Iowa and New Hampshire shouldn’t vote first anymore, says former DNC chair Tom Perez: ‘The status quo is clearly unacceptable.’

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Sen. Bernie Sanders (D-VT), (R), greets DNC Chairman Tom Perez, (L) on stage as he gets ready to speak to a crowd of supporters at a Democratic unity rally at the Rail Event Center on April 21, 2017 in Salt Lake City, Utah.

  • Former DNC chair Tom Perez said his party should change how it votes for a presidential nominee.
  • “The status quo is clearly unacceptable,” Perez said in an interview with The New York Times.
  • Perez said a more diverse state or set of states should vote before either Iowa or New Hampshire.
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Democrats cannot keep voting like it’s 1972, according to former party chairman Tom Perez, who said it’s time to let others go first when it comes time to select a presidential nominee.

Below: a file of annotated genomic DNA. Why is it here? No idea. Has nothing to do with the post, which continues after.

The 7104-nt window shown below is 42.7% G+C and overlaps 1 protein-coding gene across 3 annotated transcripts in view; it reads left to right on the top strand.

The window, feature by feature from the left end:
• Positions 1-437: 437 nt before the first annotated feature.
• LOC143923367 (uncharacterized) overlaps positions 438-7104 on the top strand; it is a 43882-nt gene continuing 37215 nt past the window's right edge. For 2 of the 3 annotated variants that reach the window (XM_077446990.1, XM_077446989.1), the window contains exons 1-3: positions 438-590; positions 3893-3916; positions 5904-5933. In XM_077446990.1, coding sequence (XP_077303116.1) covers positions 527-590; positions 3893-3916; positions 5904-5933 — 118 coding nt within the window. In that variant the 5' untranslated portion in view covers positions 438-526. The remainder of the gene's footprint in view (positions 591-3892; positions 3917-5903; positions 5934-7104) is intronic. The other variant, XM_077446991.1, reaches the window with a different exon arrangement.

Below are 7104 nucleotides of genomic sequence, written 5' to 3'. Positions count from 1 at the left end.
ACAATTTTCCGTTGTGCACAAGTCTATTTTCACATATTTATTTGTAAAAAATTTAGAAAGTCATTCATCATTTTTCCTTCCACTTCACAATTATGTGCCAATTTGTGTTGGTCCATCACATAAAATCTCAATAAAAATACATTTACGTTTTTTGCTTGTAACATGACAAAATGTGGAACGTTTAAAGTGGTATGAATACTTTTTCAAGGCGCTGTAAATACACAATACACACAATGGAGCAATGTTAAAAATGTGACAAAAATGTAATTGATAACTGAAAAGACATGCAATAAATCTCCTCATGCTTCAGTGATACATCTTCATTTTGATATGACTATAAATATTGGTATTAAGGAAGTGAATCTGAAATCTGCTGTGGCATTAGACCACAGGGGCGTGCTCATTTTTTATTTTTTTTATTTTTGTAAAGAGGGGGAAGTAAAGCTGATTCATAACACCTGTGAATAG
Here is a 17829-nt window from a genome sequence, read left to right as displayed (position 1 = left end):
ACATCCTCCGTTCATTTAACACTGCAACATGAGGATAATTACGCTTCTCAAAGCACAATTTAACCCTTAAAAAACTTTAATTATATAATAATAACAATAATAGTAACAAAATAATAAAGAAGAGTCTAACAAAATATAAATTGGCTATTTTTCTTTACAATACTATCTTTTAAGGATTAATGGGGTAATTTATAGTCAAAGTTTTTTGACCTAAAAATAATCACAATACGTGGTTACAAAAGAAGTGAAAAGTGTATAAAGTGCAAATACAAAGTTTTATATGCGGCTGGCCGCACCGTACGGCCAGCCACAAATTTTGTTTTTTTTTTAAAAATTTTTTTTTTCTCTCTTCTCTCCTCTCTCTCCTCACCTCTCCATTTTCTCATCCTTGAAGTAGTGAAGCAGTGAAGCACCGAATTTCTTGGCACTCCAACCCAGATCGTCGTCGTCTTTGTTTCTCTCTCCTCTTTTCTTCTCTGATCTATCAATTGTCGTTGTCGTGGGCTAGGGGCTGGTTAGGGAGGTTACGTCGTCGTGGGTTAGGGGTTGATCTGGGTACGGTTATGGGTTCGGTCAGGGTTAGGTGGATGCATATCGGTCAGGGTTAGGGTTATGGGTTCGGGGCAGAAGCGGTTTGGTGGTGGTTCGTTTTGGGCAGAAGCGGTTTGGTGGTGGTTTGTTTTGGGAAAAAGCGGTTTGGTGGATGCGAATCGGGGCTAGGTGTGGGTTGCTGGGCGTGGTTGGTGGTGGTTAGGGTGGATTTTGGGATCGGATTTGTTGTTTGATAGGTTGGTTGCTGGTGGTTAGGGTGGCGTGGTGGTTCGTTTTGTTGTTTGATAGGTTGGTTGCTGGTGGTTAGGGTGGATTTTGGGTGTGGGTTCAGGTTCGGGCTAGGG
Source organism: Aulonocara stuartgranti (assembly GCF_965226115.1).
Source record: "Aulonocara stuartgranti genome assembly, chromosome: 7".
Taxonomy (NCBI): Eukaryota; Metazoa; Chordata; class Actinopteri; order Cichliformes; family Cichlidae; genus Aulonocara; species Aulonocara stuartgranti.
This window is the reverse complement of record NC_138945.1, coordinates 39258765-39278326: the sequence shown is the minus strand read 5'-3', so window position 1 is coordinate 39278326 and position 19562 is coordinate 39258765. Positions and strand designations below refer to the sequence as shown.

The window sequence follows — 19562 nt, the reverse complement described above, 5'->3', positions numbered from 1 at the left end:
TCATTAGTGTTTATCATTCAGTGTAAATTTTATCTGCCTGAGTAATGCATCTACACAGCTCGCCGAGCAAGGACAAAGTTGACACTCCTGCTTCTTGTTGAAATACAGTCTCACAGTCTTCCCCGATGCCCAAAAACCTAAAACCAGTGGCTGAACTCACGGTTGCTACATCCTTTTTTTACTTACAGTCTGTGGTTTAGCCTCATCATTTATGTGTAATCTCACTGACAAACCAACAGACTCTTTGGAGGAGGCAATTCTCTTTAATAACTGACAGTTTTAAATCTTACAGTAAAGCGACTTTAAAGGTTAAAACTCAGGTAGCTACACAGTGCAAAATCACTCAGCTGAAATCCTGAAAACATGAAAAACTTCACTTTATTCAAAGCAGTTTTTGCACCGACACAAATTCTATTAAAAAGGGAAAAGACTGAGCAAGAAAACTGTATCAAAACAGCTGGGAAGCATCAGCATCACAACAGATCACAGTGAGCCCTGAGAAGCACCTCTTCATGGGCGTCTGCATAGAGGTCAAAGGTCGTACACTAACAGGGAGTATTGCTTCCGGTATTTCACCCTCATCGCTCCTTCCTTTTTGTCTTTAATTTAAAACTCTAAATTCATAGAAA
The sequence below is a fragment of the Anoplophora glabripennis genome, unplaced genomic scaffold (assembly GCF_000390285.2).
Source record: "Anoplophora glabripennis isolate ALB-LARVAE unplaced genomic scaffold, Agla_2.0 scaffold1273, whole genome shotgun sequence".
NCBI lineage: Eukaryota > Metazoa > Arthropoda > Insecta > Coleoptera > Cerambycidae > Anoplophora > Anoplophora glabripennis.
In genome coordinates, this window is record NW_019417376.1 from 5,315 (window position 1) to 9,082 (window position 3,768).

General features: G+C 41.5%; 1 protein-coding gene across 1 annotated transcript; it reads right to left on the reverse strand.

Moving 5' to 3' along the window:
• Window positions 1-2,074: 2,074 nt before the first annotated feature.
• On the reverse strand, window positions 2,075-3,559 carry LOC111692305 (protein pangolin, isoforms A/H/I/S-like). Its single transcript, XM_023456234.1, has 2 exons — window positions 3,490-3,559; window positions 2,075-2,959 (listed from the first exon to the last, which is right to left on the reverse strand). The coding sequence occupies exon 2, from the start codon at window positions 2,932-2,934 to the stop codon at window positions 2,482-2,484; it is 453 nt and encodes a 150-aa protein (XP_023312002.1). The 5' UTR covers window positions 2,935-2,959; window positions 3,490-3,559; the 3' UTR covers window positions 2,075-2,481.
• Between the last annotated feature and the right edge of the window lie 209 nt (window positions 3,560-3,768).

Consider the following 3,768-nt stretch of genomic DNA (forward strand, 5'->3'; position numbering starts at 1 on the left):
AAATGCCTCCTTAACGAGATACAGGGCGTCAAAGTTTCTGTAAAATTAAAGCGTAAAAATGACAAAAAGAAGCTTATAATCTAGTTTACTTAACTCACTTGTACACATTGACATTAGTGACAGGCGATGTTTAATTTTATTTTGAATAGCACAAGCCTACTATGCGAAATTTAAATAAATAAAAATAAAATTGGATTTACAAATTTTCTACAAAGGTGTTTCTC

“The status quo is clearly unacceptable,” Perez, who headed the Democratic National Committee during the 2020 nomination process, said in an interview published Sunday by The New York Times.

For nearly 50 years, Iowa has been the first state to weigh in on who should lead the Democrats into the general election, followed soon after by New Hampshire. In 1972, that was a progressive reform: Previously, party elites made the choice with little direct input from their party’s voters.

But both states are overwhelmingly white, far more so than the general public and the Democratic electorate in particular.

“A diverse state or states need to be first,” Perez said. “The difference between going first and going third is really important. We know the importance of momentum in Democratic primaries.”

In 2020, the Iowa caucuses were narrowly won by now-Transportation Secretary Pete Buttigieg, with Vermont Sen. Bernie Sanders taking New Hampshire. Sanders also won the next state, Nevada, the first with a significant population of color.

However, it wasn’t until the fourth contest, in South Carolina, that a state with a large Black population voted. That state was won by President Joe Biden.

“This is the Democratic Party of 2020,” Perez said. “It’s different from the Democratic Party in how we were in 1972. And we need to reflect that change. And so I am confident that the status quo is not going to survive.”

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